Sunday, February 23, 2014

The Irony of Black History Month

February is Black History Month.  It's a short month, but for its 28 days, America's school children are exposed to great historical figures like Crispus Attucks (first casualty of the American Revolution), Harriet Tubman (famous conductor of the Underground Railroad), and Martin Luther King, Jr. (prominent leader of the American Civil Rights Movement).

I don't like it.

I think Black History Month is a pox on our educational system.  Call me crazy (or racist if you want to), but I just can't fathom why school children can't learn about these prominent black figures in context with the rest of history.  Surely we can squeeze ol' Crispus Attucks right in there with all the other dates and names and places of the Revolutionary War that must be memorized for some useless standardized test.  And just as easily, Harriet Tubman fits into discussions of inter-state tensions leading up to The War Between the States.  And even though Martin Luther King, Jr. already garners his own holiday, we might be able to squeeze him into History class when the American Civil Rights Movement comes up in the horribly limiting text book.

History in context.  What a novel idea?

I guess I think more like Morgan Freeman (call him a racist, too if you feel like it).  In a 2005 interview for 60 Minutes, the Academy Award-winning actor said, "I don't want a Black History month.  Black History is American History."

I applaud you Mister Freeman!  For all the Americans who marched and protested and sat at lunch counters and refused to move to the back of the bus, Black History Month seems like a great big giant slap in the face.  To all of those school children that were escorted by armed troops to formerly white-only schools because we realized that separate could not be equal, a national Black History Month must appear as a gross regression into segregation.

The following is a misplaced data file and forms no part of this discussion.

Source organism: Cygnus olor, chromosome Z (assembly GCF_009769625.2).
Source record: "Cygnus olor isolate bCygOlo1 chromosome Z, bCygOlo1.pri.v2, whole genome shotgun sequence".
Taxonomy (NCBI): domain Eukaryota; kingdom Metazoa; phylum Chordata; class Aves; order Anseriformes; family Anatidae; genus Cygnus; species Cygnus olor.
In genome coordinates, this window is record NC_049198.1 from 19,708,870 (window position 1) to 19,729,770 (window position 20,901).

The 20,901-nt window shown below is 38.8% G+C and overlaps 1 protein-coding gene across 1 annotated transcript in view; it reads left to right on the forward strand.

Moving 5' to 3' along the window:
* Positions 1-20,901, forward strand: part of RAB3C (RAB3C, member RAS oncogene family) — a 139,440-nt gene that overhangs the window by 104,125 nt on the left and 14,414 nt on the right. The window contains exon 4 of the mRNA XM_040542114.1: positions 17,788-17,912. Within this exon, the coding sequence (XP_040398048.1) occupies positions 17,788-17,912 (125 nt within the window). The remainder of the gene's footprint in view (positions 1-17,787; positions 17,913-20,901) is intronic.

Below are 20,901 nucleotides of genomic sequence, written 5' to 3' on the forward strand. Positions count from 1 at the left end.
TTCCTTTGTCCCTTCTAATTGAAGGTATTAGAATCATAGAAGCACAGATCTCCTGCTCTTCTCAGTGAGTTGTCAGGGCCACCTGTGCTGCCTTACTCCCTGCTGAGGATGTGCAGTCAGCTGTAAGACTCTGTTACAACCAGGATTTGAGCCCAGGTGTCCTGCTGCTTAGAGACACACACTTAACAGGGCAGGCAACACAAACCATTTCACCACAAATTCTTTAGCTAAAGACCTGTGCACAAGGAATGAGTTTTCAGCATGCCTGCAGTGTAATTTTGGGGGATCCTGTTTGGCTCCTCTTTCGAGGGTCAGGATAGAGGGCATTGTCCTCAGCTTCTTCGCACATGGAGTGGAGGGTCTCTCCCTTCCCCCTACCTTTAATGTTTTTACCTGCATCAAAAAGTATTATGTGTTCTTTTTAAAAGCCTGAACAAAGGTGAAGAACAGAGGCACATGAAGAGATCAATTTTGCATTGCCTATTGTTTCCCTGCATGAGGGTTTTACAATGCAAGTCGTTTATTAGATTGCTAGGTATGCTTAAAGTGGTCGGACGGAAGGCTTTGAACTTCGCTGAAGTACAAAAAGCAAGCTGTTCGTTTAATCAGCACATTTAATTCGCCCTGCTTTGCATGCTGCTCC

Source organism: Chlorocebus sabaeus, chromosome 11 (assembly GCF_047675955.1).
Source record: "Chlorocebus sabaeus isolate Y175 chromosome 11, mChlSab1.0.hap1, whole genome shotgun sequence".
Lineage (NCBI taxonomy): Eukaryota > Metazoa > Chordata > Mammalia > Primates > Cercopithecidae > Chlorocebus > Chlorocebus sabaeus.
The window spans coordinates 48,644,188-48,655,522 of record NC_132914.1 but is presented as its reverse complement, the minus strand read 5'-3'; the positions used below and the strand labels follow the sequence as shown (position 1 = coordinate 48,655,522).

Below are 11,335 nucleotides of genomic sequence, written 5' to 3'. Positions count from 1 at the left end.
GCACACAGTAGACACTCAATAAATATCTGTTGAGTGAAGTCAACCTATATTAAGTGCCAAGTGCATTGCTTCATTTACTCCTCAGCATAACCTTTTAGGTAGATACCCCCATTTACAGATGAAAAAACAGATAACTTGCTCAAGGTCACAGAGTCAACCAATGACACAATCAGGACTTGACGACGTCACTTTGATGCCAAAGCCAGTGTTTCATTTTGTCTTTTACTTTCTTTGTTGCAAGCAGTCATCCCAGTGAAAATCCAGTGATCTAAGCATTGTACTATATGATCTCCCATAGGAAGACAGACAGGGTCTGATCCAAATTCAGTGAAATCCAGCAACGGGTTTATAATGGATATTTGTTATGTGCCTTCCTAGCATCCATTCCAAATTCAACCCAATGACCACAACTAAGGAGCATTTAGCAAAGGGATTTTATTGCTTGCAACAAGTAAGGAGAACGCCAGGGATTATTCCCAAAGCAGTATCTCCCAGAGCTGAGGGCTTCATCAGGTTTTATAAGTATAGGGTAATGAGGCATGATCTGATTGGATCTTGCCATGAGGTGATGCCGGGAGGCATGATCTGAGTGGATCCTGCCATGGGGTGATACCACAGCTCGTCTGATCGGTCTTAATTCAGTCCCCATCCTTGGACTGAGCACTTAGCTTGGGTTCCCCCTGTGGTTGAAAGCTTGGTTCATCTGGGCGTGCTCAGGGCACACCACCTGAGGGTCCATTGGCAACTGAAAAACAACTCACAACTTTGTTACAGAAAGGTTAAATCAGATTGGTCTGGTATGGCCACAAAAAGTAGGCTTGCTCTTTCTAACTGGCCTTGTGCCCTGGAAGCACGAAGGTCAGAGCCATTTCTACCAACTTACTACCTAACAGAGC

Black History Month forces great American heroes to be pulled out of their historical context and singled out because of their race.  They become BLACK leaders and BLACK politicians and BLACK scientists and BLACK entertainers.  (Notice the emphasis on the word 'black"?)  It's kind of like a virtual lynch mob only it's the schools (and blacks themselves) singling out these individuals from the crowd of history's great achievers because of their race.  By segregating black history from American History at large, doesn't it kind of relegate separated black history to the same standard as the less-than-standard water fountains that were common during the Jim Crow era of segregation?

I say leave them where they are.  Surely Harriet Tubman's heroism isn't any more or less spectacular because of her race...because what she did was pretty freakin' heroic.

Morgan Freeman went on in his 60 Minutes interview to explain how he thought we could end racism.  "Stop talking about it.  I'm going to stop calling you a white man.  And I'm going to ask you to stop calling me a black man..."